Tuesday, August 21, 2012

Sailing Alone Across the Pacific: The Boat

(Second in a series of posts celebrating the 50th anniversary of the first person to make a non-stop solo crossing of the Pacific Ocean, leaving Osaka, Japan on May 12, 1962 and arriving in San Francisco on Sunday, August 12, 1962. By Gina Bardi, Reference Librarian.)

Mermaid on exhibit at the Hyde Street Pier, August 2012,
undergoing preservation work (SAFR 8791, NPS photo)


You can have all the determination, grit, pluck, spunk, backbone, nerve, skill and desire to sail solo across the Pacific, but you’re not going to get very far If you don’t have a boat. When 23-year old Kenichi Horie set out to cross the open sea, he needed a partner that would stand up to the challenge. After paying $30 for a set of blue prints. When he asked the designer, Akira Yokoyama, if the boat could make it across the Pacific, Yokoyama replied:

It’s possible…I don’t think it hasn’t got a chance. But remember, a sailboat for a sailor is something like a pair of shoes for a climber. Just getting into Hillary’s shoes doesn’t mean you could climb Everest. And a sailboat alone doesn’t make a sailor out of anyone. (Kodoku, 41-2)

Not quite a pep talk, but then again, Horie didn’t need a pep talk. The one thing he asked of the builder was to change the serial number of the boat. It would be the fourth one of that design built, and the Japanese have a superstition of the number 4. Horie was not willing to tempt fate. Yokoyama agreed to change the number to 5 (42).  He had a boat yard in Osaka build the 19 foot sloop, which he named the Mermaid. There was no special attachment to the mythical creature, rather a company had donated the sail in exchange for the publicity. The company’s logo was a mermaid which was emblazoned on the sail. It seemed natural to name her that.

It will come as no surprise to anyone who owns a boat, that when it was done, Horie was alternately thrilled and disappointed. It was his boat, his very first one, but there were problems. The old saying “A boat is a hole in the water you pour money into” holds true in Japan as well. He’d have a bit more work to do before he could set sail (47). Finally, on May 12th, 1962 Horie started his journey in his little black and whiteboat which would become his constant and stalwart companion for 94 days.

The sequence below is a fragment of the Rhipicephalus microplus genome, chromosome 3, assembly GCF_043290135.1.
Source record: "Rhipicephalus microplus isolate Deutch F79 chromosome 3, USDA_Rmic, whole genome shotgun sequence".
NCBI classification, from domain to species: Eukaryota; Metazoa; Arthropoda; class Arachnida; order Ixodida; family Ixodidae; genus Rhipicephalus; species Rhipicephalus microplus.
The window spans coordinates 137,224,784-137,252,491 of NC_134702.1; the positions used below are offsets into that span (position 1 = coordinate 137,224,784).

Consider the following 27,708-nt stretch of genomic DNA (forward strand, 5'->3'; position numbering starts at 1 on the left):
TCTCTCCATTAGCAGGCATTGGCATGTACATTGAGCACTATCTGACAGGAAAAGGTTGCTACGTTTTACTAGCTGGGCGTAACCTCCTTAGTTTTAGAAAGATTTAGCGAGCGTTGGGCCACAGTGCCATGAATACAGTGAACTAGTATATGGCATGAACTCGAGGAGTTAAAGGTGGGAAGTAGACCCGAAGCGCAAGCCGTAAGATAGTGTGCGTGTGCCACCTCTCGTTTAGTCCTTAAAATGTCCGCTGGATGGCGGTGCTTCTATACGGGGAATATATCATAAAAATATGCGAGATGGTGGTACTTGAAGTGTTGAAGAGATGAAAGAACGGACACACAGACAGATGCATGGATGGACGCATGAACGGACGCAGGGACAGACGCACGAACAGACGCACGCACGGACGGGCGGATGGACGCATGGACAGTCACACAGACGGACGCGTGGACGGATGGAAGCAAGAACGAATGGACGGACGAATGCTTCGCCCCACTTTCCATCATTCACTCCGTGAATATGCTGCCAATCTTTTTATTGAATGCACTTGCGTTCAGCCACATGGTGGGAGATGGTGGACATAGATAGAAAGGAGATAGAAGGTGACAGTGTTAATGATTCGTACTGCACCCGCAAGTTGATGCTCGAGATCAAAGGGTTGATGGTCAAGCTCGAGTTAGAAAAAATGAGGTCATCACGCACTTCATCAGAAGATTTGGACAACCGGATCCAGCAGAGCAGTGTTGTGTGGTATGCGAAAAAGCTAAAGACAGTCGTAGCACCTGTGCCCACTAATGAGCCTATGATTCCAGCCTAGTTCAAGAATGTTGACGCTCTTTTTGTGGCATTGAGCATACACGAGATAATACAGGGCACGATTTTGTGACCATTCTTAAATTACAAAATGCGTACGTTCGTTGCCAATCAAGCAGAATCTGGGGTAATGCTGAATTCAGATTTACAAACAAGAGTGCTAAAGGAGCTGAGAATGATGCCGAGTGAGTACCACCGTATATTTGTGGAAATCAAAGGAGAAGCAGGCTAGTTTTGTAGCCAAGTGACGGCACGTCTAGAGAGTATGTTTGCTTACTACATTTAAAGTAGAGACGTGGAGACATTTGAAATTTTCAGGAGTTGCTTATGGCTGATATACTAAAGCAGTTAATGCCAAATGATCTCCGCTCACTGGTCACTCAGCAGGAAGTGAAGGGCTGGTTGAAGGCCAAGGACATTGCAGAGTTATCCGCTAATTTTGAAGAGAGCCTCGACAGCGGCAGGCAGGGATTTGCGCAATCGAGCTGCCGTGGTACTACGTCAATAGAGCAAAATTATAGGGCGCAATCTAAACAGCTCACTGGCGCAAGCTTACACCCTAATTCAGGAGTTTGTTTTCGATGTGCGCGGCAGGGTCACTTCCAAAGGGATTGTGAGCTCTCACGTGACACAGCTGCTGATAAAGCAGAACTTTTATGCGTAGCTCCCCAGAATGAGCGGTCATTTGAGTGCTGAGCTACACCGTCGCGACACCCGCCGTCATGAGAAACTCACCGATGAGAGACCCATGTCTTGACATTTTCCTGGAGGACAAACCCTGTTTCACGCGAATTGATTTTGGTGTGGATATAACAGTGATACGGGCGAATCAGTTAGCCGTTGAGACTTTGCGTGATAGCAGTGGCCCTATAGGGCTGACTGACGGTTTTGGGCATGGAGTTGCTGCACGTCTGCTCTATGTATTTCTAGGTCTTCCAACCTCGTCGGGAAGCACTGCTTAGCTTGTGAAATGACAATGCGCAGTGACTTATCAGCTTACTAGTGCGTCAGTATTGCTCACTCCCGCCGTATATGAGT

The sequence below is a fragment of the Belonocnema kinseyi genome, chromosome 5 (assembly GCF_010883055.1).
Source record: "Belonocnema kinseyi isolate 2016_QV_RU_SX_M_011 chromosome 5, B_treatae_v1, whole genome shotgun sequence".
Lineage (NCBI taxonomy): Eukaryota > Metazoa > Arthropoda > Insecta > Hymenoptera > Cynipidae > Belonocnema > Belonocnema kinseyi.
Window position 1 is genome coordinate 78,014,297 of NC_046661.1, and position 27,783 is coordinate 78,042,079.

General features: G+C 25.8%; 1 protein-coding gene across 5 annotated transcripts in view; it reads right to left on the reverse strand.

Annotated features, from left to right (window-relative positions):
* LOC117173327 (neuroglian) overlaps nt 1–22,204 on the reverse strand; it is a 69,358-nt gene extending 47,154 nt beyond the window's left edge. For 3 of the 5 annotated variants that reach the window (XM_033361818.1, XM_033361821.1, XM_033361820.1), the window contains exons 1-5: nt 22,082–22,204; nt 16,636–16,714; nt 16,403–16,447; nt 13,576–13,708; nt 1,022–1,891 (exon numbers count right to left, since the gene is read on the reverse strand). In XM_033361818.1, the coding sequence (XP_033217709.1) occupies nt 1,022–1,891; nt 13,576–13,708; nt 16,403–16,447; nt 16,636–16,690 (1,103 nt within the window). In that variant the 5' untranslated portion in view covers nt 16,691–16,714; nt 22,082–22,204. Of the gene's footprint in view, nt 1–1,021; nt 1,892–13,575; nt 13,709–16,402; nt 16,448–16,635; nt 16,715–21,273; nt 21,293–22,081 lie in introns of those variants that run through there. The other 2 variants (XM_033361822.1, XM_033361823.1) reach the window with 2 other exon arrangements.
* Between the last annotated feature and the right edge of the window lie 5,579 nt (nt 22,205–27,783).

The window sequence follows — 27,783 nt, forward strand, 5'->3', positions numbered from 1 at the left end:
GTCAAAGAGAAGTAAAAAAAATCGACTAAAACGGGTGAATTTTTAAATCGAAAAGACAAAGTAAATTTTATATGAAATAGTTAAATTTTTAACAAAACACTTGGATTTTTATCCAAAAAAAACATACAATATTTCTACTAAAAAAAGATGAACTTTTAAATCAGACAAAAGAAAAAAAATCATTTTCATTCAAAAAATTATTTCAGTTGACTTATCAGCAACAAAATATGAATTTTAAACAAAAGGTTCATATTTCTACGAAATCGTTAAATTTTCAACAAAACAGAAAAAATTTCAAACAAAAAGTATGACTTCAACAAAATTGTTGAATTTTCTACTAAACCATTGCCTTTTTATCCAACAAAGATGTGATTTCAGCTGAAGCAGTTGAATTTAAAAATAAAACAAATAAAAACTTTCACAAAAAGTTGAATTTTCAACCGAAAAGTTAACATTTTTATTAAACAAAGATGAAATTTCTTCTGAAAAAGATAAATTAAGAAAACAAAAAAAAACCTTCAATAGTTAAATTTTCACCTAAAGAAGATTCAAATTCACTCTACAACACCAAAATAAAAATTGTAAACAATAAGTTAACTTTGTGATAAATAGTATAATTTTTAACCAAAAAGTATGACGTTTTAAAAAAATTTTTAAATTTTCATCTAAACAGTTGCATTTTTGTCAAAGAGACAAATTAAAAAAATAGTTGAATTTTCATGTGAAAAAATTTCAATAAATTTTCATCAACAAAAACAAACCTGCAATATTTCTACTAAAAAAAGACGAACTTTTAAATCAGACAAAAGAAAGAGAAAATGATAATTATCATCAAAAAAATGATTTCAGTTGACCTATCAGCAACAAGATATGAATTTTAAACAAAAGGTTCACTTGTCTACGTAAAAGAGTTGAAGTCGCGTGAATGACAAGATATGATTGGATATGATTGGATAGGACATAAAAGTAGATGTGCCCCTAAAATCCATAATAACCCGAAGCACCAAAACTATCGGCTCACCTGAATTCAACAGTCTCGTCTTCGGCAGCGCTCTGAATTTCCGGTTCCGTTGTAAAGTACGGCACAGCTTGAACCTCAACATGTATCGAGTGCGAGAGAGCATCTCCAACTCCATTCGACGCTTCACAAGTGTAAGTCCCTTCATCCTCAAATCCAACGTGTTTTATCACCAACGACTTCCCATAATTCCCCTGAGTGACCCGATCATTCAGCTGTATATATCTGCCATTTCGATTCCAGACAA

We’ll be talking more about the actual voyage in later posts, but [spoiler alert] after he returned to Japan, Horie donated the Mermaid to our museum. He also presented us with a commemorative tray on which the following is transcribed:

Tray from Kenichi Horie to SF Maritime (SAFR 3708)

"I would like for you - the people of this beautiful City of San Francisco, the City that I shall remember as the one that made my youth such a colorful event - to accept my most loved one, "The Mermaid." My entire youth was spent in carrying on a conversation with her. She was the one who gave me courage when I was lonely and weak.  She is a lonely heart, too. I tried to encourage her when she was depressed by talking to her about the Golden Gate Bridge that she had longed to see. Both of us were tied together strongly by trusting each other with the impatience of young lovers. The two of us left Nishinomiya Port on the night of May 12, 1962. Putting entire confidence in the strength of this little lover of mine, we set sail into the vast ocean ahead of us...It is unbearable for me, now, to leave her behind in a foreign country. It pains my heart terribly to think that she is left behind alone. You will please be kind to her. Please be kind to my tired lover; please be good to her. Although she may look a bit unpainted and pale, I don't doubt that she is most serenely contented inside. She is injured all over, but she is immersed in the memories of her 94 days on high seas.  Will you please speak to her, this lonely heart, when you are moved to do so. And will you please listen to her talk about the stars, the waves and the skies over the Pacific Ocean. And recall for a short moment, if you will, the deed of a young Japanese, who loved the yacht and the United States of America." (SAFR Catalog 3708)

I would be hard pressed to find a more touching love letter.

See the Mermaid in all her glory on Hyde Street pier in front of the Small Boat Shop. Check back in the coming weeks for more on this incredible voyage.

Citations:
Horie, Kenichi. Kodoku. Rutland, Vermont: Charles E. Tuttle Company, 1964. Book.

Tray, 1968. SAFR Catalog Number 3708. San Francisco Maritime National Historical Park.

1 comment:

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